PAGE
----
Viral DNA from the liver of adult specimens was isolated using the standard TIANamp Genomic DNA Kit Protocol for Animal Tissue (TIANGEN Co. Ltd., China). Viral DNA of larvae was extracted from the homogenate of the larvae’s body minus the mouthparts and tail. TIANamp Genomic DNA Kit for Animal Tissue (TIANGEN Co. Ltd., China) also was used.
PCR Amplification was conducted using primers specific for a 500 bp fragment of the ranavirus major capsid protein (MCP) (Mao et al., 1997) in 20 μl PCR reactions. The kit of 2× Taq PCR MasterMix (TIANGEN Co. Ltd., China) was used for PCR reactions: template 0.8 μl (0.2 μg), ddH2O 8.4 μl, 2× PCR MasterMix 10 μl and each 0.4 μl (20 μM) for forward and reverse primer. Thermocycling conditions were identical for all samples: 94°C 5 min; 94°C 30 s, 55°C 30 s, and 72°C 30 s, 35 cycles followed by an extension of 72°C 2 min.
Five positive amplicons were selected randomly for sequencing and were compared to previously published sequences available in GenBank using the BLAST search tool in the NCBI website.
Individuals collected from six of seven sample regions (Hebei, Dongfanghong, Heihe, Tieli, Huanan, and Hailin) were found to be PCR-positive for ranaviruses. Uninfected sites, however, were present in each region (Table 1). The prevalence of infection in each of the six Rv-positive districts was: 4.4, 6.7, 8.9, 4.4, 4.4, and 11.1%, respectively. Acheng city (Region 3) was the only region found to be negative for ranavirus by PCR. The overall prevalence of ranavirus in adult Rana dybowskii in Heilongjiang was 5.7% (Table 1). Individuals sampled did not exhibit any observable signs of infection.
Larvae from three of four sample regions (Hebei, Dongfanghong, and Heihe) were Rv-positive by PCR with prevalence rates of 66.7, 23.3, and 80%, respectively. In accordance with the results from adult specimens, Acheng (Region 3) was the only region to yield negative results in 100% of individuals sampled. The overall prevalence of infection for tadpoles was 42.5% (Table 1).
Primary Viral Identification
Analyses of amplified MCP sequences from the five selected samples showed a 98% homology with Iridovirus RGV-9806 MCP (AF192509), Frog Virus 3 complete genome (AY548484), Frog Virus 3 viral core protein (U36913), Iridovirus RGV-9807 MCP (AF192508), Terrapene Carolina ranavirus MCP (U82553), and Bohle Iridovirus MCP (AY187046).
Discussion and Conclusions
Our study is the first to definitively identify the presence of ranaviruses in wild anurans in China. Positive results indicate that ranaviruses maintain a broad distribution throughout Heilongjiang Province, with the exception of a few scattered regions that appear to be virus-free (Table 1). Overall prevalence of infection in adults was low (5.7%); however, infection in tadpoles was much greater (42.5%). Previous studies also have reported a greater susceptibility of infection in amphibian larvae compared with adults (Gantress et al., 2003; Brunner et al., 2005).
The prevalence of ranavirus infection across the 21 sample sites varied greatly (0–90%). Local environmental conditions, including forest coverage, human disturbances, pesticide and herbicide use, and climatic and geographical conditions were recorded and briefly analyzed to determine whether they had an impact on virus prevalence. Initial estimations were rough and more precise data are required to adequately assess their impact in future studies.
Numerous authors have implicated the live animal trade in the spread of amphibian pathogens, including ranaviruses (Picco and Collins, 2008; Schloegel et al., 2009). A recent study of farmed North American bullfrogs (Lithobates catesbeiana) in Brazil revealed that trade isolates of the fungal pathogen Batrachochytrium dendrobatidis are genetically similar, and in some cases identical, to isolates from native Latin American amphibians (Schloegel et al., 2010). These data suggest that farmed frogs may act as reservoirs for the spread and persistence of amphibian pathogens. Ranaviruses have already been documented in cultured frogs in Asia (Zhang et al., 2001; Weng et al., 2002). Comparative molecular analyses of ranavirus infections in the trade versus those in the wild could help to determine whether frog farms in China are contributing to infection prevalences in native wildlife.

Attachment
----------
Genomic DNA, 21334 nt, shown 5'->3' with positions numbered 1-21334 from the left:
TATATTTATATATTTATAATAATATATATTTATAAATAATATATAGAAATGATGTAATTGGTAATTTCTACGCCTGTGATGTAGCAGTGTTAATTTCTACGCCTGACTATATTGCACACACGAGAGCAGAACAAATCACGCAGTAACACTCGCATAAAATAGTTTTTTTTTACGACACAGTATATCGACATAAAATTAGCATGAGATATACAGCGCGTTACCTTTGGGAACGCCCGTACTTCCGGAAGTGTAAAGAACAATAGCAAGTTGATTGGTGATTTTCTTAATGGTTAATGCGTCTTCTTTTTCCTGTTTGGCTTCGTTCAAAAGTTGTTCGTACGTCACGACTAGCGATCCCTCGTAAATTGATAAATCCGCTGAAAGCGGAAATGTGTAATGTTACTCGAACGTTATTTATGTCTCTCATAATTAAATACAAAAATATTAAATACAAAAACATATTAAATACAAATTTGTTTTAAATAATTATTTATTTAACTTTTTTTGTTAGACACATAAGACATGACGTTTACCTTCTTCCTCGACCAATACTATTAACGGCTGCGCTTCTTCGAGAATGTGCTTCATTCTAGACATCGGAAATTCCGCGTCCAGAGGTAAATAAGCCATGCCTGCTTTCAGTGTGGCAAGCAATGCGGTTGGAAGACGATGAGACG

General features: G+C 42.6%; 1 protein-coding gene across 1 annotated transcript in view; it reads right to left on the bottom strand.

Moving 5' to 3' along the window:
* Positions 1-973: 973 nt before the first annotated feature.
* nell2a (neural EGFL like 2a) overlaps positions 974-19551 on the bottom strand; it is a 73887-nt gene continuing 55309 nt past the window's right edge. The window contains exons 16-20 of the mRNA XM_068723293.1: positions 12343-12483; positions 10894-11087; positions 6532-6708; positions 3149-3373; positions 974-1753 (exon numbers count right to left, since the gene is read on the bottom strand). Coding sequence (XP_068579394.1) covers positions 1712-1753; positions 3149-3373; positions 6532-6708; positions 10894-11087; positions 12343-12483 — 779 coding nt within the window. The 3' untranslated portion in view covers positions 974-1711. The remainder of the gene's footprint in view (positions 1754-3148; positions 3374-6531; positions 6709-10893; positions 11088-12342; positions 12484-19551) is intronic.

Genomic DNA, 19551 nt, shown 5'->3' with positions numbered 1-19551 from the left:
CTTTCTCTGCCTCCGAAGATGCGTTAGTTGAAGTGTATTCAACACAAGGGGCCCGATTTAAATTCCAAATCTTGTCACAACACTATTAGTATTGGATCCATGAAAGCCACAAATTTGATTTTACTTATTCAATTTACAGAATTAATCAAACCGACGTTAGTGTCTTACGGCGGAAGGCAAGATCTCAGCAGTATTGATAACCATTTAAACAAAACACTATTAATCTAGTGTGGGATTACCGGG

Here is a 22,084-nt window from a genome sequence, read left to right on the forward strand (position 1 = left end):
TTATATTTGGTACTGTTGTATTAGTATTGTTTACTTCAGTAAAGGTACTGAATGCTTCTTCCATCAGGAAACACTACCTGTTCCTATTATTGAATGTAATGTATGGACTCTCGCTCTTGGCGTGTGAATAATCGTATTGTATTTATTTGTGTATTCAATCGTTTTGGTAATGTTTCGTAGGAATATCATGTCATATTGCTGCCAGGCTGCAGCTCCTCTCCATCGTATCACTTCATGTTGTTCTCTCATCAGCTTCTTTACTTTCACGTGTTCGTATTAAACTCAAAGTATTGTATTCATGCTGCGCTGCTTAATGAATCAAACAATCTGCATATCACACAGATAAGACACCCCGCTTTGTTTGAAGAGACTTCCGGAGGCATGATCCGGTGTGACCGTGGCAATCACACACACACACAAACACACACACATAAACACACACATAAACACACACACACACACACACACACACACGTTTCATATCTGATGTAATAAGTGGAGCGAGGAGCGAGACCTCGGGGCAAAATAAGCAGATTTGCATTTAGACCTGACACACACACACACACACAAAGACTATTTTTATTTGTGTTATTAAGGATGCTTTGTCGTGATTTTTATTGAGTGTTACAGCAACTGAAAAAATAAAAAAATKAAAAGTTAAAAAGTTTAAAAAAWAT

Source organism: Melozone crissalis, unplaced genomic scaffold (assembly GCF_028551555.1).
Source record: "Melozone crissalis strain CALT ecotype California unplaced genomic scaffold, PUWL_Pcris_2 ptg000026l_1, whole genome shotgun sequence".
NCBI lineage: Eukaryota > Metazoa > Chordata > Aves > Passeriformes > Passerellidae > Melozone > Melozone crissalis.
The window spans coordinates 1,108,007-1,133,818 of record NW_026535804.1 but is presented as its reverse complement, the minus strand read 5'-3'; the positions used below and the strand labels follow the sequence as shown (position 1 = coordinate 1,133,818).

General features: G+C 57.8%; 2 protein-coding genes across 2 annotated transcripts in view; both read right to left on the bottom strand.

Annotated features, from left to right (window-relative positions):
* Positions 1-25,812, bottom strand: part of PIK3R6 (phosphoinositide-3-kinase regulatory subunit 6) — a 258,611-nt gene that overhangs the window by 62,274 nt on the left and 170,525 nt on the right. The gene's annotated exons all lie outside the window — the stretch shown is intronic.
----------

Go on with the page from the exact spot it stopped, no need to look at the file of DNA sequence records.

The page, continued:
Studies of Ambystoma tigrinum virus (ATV) indicate that, although infected larval deaths in amphibians increase with increasing density, the virus does not appear to drive infected populations to extinction (Greer et al., 2008). Environmental reservoirs and additional hosts (e.g., L. catesbeiana), however, could alter disease dynamics, particularly in the presence of additional pathogens (e.g., Batrachochytrium dendrobatidis). B. dendrobatidis is thought to have played a role in the declines and extinctions of numerous amphibians globally (Schloegel et al., 2006). Studies are beginning to identify the presence of this pathogen in amphibian populations in Asia (Rowley et al., 2007; Kusrini et al., 2008; McLeod et al., 2008; Une et al., 2008; Wei et al., 2010). Further studies are required to understand the host pathogen dynamics at play in China and whether native amphibians are at risk of death and decline and even extinction.
Viral presence in frog populations has been shown to be inconsistent from year to year (Brunner et al., 2004). Long-term monitoring is therefore essential in this district for evaluating the frequency and reoccurrence of viral infections. Ranaviruses also are known to cause disease across a range of animals (i.e., amphibians, fish, and reptiles; Daszak et al., 1999). Additional surveys for the presence of ranavirus in Chinese wildlife are important for evaluating infection prevalence and spread throughout the region.
This study is the first report of viruses from the family Iridoviridae in free-ranging amphibian populations in China. The data that we obtained are important for assessing the health and conservation status of native amphibian fauna in the face of constantly changing environmental factors. Our results significantly expand our scope of the epidemiology of ranavirus in China and highlight the necessity for the collaboration of local and international scientists to address the risks to the health and survival of native, Chinese wildlife.
Supported by China Postdoctoral Science Foundation (Code: 20080430872).